This week marks the start of the Red Triangle initiative which aims to encourage people to give police information to detect and prevent female genital mutilation (FGM). This campaign will run until International Women’s Day on 8 March.
FGM is any procedure that involves the injury to, or partial or total removal of female genitalia for non-medical reasons. This practice is especially prominent in parts of the Middle East, South East Asia and over 29 countries across Africa. It is also an increasingly concerning issue in the UK, particularly prevalent in those areas where migrants from FGM affected communities live and an issue, to a greater or lesser degree, in every local authority in the UK.
FGM is a form of child abuse and violence against women and children, it is a criminal offence. It is also an offence to take a British national or permanent resident abroad for FGM or assist with this process. It is believed that there are approximately 23,000 girls under 15 at risk of FGM in England and Wales and almost 60,000 women and girls living with the consequences of FGM.
FGM Protection Orders
In July 2015 FGM protection orders came into force to safeguard girls at risk. The latest figures from the Ministry of Justice showed 97 applications and 79 orders had been made up to the end of September 2016, however there has not yet been a successful prosecution.
What is it?
- An FGM Protection Order will help to keep you or the person you believe is at risk of FGM safe, if the FGM has already taken place a protection order can ensure the woman or girl affected is not prevented from returning to the UK if she has been taken abroad for the offence to be carried out.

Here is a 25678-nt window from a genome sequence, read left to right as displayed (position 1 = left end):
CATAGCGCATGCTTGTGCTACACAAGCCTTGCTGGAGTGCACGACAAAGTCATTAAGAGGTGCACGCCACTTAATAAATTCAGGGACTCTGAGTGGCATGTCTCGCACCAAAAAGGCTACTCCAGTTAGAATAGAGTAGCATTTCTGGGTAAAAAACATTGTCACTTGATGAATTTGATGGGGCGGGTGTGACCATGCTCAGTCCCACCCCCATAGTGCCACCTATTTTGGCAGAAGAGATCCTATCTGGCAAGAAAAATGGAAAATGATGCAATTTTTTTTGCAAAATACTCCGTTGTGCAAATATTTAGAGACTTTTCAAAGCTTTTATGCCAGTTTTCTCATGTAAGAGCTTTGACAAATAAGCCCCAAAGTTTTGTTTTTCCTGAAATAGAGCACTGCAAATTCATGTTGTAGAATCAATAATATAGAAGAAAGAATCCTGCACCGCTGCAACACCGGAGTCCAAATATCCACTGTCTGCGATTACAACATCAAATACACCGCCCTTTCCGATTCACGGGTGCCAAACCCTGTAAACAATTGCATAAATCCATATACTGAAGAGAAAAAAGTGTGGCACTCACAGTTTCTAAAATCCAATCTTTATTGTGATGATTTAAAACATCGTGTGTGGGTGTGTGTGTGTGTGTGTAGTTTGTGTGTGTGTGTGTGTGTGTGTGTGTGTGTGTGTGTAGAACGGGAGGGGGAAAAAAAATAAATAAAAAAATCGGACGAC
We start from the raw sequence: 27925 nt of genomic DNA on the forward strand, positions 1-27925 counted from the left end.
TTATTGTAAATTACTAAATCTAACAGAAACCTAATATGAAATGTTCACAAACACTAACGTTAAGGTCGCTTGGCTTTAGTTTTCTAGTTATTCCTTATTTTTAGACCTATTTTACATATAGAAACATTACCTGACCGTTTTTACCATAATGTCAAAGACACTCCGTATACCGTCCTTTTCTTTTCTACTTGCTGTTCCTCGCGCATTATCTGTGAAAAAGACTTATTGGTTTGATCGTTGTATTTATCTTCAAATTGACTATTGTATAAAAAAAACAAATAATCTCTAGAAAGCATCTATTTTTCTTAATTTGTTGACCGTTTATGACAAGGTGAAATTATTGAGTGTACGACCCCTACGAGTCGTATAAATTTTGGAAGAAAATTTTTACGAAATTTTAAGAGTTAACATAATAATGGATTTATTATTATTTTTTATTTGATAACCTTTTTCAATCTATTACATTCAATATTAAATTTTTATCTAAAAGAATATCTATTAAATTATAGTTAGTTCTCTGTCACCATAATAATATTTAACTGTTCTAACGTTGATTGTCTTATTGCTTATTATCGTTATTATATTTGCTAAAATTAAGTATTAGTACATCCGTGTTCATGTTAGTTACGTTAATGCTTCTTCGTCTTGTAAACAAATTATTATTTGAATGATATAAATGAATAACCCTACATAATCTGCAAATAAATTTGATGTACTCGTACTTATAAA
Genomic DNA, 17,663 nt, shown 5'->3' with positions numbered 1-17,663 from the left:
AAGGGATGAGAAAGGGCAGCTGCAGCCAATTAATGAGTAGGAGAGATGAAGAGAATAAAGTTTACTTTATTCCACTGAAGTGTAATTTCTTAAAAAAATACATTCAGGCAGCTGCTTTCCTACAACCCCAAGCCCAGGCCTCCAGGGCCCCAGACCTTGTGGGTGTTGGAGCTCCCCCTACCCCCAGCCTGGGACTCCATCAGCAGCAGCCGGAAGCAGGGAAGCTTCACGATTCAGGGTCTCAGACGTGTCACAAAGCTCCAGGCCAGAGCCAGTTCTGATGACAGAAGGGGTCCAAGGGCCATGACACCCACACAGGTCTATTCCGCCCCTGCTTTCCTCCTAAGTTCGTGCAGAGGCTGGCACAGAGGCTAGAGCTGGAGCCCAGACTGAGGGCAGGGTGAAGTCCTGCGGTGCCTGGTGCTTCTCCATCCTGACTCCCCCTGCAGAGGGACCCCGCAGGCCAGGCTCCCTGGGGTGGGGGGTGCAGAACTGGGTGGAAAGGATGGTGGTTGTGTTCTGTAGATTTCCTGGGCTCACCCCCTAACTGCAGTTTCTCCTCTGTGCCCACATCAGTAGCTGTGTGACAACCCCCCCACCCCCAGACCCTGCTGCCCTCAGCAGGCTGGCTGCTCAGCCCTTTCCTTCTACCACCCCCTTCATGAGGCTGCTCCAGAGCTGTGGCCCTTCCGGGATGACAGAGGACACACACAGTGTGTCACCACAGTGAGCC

Who can apply?
- A person at risk of FGM or who has been subjected to FGM
- A local authority
- Any other person with permission of the Court e.g. a friend, family member, teacher, health care professional, police, charity
How to apply?
- An application is made to the Family Courts on forms available from court centres and the government website (it is advisable to speak to Citizens Advice Bureau and/or obtain legal assistance – legal aid is available to victims, potential victims and third parties applying for such orders)
- There is no Court fee
The Court process:
- The Court can be asked to consider the application immediately if it is urgent
- The applicant will be asked to go to a hearing which will be held in private, the applicant might be asked to give evidence, special measure can be put in place to shield the applicant from the respondent (the person being accused of facilitating the FGM) will be attending the hearing and the applicant is afraid of them being there.
- If the judge makes the order it will then be served on the respondent, the police and anybody else named in the order
- If the order is not followed the applicant can contact the police or apply to the Court to get the respondent arrested. The maximum penalty for breach of a FGM Protection Order is 5 year imprisonment.
What to do
If you, or somebody you know is in immediate danger of FGM you should contact the police.
If you believe somebody, or yourself, to be at risk of FGM or a victim of FGM you can anonymously contact the NSPCC.